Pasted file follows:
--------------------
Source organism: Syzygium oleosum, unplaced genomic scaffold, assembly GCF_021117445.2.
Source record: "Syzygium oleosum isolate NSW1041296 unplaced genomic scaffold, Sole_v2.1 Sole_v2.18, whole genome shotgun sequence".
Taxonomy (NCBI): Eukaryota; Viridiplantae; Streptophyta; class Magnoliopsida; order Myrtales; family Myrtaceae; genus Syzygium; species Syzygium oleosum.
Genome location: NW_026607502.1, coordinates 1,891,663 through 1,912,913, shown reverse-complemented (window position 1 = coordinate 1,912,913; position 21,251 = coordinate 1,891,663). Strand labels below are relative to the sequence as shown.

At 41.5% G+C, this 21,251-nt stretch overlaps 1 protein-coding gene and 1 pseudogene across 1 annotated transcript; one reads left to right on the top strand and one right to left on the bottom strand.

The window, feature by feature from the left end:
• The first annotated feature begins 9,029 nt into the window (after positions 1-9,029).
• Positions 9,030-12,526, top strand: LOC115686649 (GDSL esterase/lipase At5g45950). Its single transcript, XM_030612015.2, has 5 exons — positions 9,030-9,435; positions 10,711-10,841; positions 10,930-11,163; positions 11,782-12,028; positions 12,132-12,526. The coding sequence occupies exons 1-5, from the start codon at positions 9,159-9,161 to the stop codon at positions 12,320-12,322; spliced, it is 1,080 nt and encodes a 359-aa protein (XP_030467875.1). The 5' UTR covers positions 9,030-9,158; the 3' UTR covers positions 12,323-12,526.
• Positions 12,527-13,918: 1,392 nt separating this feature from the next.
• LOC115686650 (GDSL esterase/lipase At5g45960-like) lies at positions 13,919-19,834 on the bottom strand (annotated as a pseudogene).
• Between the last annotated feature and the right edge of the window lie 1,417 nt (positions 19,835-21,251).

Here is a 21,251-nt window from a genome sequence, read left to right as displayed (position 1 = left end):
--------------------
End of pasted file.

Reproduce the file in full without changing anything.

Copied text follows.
Source organism: Syzygium oleosum, unplaced genomic scaffold, assembly GCF_021117445.2.
Source record: "Syzygium oleosum isolate NSW1041296 unplaced genomic scaffold, Sole_v2.1 Sole_v2.18, whole genome shotgun sequence".
Taxonomy (NCBI): Eukaryota; Viridiplantae; Streptophyta; class Magnoliopsida; order Myrtales; family Myrtaceae; genus Syzygium; species Syzygium oleosum.
Genome location: NW_026607502.1, coordinates 1,891,663 through 1,912,913, shown reverse-complemented (window position 1 = coordinate 1,912,913; position 21,251 = coordinate 1,891,663). Strand labels below are relative to the sequence as shown.

At 41.5% G+C, this 21,251-nt stretch overlaps 1 protein-coding gene and 1 pseudogene across 1 annotated transcript; one reads left to right on the top strand and one right to left on the bottom strand.

The window, feature by feature from the left end:
• The first annotated feature begins 9,029 nt into the window (after positions 1-9,029).
• Positions 9,030-12,526, top strand: LOC115686649 (GDSL esterase/lipase At5g45950). Its single transcript, XM_030612015.2, has 5 exons — positions 9,030-9,435; positions 10,711-10,841; positions 10,930-11,163; positions 11,782-12,028; positions 12,132-12,526. The coding sequence occupies exons 1-5, from the start codon at positions 9,159-9,161 to the stop codon at positions 12,320-12,322; spliced, it is 1,080 nt and encodes a 359-aa protein (XP_030467875.1). The 5' UTR covers positions 9,030-9,158; the 3' UTR covers positions 12,323-12,526.
• Positions 12,527-13,918: 1,392 nt separating this feature from the next.
• LOC115686650 (GDSL esterase/lipase At5g45960-like) lies at positions 13,919-19,834 on the bottom strand (annotated as a pseudogene).
• Between the last annotated feature and the right edge of the window lie 1,417 nt (positions 19,835-21,251).

Here is a 21,251-nt window from a genome sequence, read left to right as displayed (position 1 = left end):